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  WINDY CITY TIMES

AIDS: Jose Love, youth activist tries to make a difference
by John J. Accrocco
2012-02-29

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In a country where an alarming amount of young people take their lives in response to bullying over sexual orientation, organizations like Chicago-based Youth Pride Services are vital.

For nearly a decade, this national program has provided leadership and hope to a generation of Black, queer, youth. "Youth at hope, not at risk," is the YPS slogan on their Facebook page. This member-driven initiative has helped shine light on issues of sexual orientation and HIV awareness within young, ethnic MSM ( men who have sex with men ) communities via outreach events, lectures and resources.

"They have been a heart to the youth in Chicago," said Michigan chapter leader Jose Love, 20. "From helping mold the mindset of the youth so that they can be good citizens and so much more. I am forever thankful that they put faith in me to be the bridge for Michigan, to do the same with my team here."

This year, YPS/Code Red are sending Jose Love to the Black Treatment of Advocates Network ( BTAN ) National Steering Committee. BTAN is being backed by the Black AIDS Institute and Jose Love will be part of a very public platform that will help initiate teams and services for getting all Black Americans living with HIV into treatment.

Love, along with another YPS member, were selected by their peers by election as a representative for YPS to the BTAN National Steering Committee.

Empowerment at large is what this service is all about. The national YPS collective, Code Red, is comprised of the top LGBT youth leaders in the country. Code Red members also act as the national faces and public voice of YPS and meet via teleconference to discuss issues facing their demographic.

"I am most grateful in being selected! I never thought in my wildest dreams that I would be on such a platform so soon in my life. God has something for me to do here and this is just the beginning," said Love.

Jose Love nee James Fergerson was born and raised in Detroit. He was born with strong connections to the church—he's the son of a pastor. "I'm a very optimistic person. … The church has been a big part of my life. I think it's helped form the foundation of my activism. I don't care if you're gay, straight, bi, Christian or Jewish, we all have the divine right to be treated equal," Love said.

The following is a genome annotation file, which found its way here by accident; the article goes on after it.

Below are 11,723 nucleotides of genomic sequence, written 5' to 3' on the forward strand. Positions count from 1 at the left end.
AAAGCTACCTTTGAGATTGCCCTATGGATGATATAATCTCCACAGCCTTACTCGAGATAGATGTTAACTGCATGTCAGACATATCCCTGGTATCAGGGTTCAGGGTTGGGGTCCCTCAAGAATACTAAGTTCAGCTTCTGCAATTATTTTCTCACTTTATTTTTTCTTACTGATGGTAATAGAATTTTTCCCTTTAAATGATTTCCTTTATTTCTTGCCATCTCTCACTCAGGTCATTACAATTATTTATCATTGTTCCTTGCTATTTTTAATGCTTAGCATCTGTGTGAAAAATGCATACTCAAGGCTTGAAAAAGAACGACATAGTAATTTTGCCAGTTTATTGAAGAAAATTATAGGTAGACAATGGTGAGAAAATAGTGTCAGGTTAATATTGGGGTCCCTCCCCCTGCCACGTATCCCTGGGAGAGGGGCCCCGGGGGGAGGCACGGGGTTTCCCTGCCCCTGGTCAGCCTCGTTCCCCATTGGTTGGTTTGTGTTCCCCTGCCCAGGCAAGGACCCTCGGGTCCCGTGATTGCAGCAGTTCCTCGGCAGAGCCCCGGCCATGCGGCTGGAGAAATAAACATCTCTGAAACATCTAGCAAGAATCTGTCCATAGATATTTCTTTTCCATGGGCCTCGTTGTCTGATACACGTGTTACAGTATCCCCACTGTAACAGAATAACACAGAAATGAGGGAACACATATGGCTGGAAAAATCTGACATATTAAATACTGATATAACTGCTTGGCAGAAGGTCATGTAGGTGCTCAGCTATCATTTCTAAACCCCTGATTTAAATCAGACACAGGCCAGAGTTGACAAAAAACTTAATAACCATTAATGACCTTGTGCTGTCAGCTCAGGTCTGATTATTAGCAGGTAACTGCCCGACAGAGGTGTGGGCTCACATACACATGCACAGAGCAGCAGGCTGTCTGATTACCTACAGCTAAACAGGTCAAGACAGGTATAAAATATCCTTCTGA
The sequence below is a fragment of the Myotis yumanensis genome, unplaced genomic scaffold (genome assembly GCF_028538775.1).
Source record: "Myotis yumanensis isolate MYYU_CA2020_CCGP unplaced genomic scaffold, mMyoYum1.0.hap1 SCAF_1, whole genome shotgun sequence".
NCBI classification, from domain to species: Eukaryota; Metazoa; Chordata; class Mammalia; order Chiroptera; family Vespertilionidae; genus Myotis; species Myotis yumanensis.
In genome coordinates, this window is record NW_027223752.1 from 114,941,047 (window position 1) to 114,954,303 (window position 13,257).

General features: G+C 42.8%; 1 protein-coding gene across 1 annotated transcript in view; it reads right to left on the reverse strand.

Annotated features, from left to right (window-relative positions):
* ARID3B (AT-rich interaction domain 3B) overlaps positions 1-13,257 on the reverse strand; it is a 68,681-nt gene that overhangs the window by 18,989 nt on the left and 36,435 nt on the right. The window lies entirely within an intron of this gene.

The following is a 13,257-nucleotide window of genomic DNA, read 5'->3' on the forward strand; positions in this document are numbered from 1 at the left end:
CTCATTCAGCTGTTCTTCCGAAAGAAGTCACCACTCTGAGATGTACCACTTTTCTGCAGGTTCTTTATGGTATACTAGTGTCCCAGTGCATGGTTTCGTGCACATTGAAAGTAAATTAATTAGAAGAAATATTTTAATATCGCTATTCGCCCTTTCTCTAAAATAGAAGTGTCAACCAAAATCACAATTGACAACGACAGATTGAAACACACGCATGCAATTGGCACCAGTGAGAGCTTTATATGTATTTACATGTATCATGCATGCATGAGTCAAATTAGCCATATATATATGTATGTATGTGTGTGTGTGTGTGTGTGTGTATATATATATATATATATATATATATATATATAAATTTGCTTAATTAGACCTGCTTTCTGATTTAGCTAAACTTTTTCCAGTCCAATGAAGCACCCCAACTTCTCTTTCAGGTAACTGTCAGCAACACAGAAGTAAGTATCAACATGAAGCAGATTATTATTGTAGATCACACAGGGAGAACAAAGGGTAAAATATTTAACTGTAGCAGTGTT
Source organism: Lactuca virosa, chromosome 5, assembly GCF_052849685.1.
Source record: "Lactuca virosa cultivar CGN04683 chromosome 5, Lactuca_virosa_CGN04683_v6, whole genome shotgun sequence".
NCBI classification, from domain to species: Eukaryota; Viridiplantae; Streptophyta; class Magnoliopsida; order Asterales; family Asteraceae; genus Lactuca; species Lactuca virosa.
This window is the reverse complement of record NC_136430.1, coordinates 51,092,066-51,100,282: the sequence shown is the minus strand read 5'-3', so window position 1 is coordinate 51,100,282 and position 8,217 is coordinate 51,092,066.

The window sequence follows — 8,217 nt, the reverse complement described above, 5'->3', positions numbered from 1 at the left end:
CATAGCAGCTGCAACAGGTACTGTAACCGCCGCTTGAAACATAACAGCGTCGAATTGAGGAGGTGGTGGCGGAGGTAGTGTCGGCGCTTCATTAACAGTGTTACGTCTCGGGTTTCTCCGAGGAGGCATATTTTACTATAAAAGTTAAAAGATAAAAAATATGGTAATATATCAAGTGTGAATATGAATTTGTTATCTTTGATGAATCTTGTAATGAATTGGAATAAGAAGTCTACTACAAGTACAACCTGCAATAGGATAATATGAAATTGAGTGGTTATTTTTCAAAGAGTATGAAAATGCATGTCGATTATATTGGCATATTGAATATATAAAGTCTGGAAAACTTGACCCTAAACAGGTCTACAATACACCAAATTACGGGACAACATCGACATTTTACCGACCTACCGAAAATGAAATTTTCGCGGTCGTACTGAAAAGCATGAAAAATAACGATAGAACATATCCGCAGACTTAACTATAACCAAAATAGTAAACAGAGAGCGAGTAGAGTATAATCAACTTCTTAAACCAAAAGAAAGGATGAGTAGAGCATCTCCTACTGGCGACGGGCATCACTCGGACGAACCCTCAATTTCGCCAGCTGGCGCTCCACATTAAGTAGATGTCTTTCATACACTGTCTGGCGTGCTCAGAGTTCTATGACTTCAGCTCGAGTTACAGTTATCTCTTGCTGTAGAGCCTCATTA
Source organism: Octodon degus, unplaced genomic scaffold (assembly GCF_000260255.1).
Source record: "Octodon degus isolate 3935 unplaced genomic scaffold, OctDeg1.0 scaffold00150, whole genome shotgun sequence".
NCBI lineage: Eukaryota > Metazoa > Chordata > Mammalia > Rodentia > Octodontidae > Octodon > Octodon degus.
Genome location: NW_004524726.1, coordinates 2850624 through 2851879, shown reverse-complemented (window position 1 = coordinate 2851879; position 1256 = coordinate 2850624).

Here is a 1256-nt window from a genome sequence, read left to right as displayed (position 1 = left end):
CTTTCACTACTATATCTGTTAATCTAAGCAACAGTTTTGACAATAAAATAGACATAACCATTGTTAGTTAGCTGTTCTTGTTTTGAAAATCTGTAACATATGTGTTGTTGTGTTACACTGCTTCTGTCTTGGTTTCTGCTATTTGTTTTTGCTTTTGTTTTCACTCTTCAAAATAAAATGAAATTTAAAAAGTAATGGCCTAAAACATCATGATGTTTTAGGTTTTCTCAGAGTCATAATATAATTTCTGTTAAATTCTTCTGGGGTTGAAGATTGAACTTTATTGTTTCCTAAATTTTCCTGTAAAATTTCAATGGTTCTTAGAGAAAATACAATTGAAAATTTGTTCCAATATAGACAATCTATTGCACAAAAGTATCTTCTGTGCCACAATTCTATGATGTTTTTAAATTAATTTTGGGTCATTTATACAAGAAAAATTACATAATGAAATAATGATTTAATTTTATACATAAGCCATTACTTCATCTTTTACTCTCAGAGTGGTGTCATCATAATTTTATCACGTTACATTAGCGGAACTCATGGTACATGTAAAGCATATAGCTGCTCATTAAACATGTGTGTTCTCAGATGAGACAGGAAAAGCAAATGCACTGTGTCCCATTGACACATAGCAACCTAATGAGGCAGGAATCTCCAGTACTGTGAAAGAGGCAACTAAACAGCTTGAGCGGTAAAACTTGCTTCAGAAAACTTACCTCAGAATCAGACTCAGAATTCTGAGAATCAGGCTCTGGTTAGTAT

Life as an openly gay man has not been particularly easy for Love. He attended a Detroit public high school that he recalls as being "full of machismo. In a predominantly Black high school it was so hard to be the first openly gay guy. It took me two difficult years to change most of their minds about homosexuality. And I try not to define myself as just gay. I'm human and I don't want me or anyone else to be treated like a leper for making our life decisions."

On coming out of the closet to his family, Love was met with more adversity: "Sweet Jesus it was hell. My mom took it so hard: we fought, cursed at each other and I was put out. My name was blackened in the family. However, my father's side handled it with grace. All he said was that it was between me and god. Were they happy? No, but in the end they wouldn't judge me for who I am. My mother's mindset has since changed because of how I carry myself and who I have become."

After graduating high school in 2010, Love got involved with Code Red when a friend told him about YPS. "The mission statement was something that I believed strongly in, so I got active." In his short time with YPS, Love became a part of the more administrative Code Red where he is a youth mentor and an open ear for the problems facing the YPS members he guides. "I tell my folks to show their true colors. When I show my true colors, I attract so many more people," he said.

"I believe I have always been an activist and not just for the LGBT community, but the world and what is right," Love said. "It pains me to see the things going on, and not just in the gay community. My problem with my specific community is how far apart we have become. As I look at documentaries about the struggles that so many have undergone so that we can be where we are today, it saddens me. People have lost their lives and in return we act uneducated. That's not who we are and that's why the world has such a negative viewpoint of us, because of the ignorance some people are displaying."

Now that Love is part of an even bigger committee, his guidance will be more important than ever as BTAN's National Steering Committee has much to accomplish. "I'm hoping through being on this platform that I can touch nations and be a voice for the people that don't know and don't have the resources to know."

In addition to Love's commitments with YPS and BTAN, he is studying psychology and counseling at Schoolcraft College in Michigan. "My life is headed in a very positive direction. As well as being a student, I just became a Balie Dai model. I'm on the right track I believe. My career goals are simple."

This story is part of the Local Reporting Initiative, supported in part by The Chicago Community Trust.


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